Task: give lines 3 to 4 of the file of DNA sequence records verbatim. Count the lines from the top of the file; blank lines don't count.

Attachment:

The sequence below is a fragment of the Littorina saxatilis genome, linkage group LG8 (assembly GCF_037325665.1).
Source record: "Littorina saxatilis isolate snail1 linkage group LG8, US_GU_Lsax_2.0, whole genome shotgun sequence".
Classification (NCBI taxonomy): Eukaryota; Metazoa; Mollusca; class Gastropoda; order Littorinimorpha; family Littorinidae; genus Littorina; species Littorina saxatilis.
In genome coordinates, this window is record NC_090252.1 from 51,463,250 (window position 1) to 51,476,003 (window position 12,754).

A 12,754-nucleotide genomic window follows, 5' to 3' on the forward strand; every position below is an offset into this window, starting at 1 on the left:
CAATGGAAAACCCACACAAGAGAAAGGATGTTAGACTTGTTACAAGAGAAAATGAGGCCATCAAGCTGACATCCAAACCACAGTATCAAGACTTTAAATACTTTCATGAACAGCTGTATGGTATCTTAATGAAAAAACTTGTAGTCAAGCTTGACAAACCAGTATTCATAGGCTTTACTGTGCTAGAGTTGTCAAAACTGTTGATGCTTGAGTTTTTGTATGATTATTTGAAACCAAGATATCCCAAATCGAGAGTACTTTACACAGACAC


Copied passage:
Classification (NCBI taxonomy): Eukaryota; Metazoa; Mollusca; class Gastropoda; order Littorinimorpha; family Littorinidae; genus Littorina; species Littorina saxatilis.
In genome coordinates, this window is record NC_090252.1 from 51,463,250 (window position 1) to 51,476,003 (window position 12,754).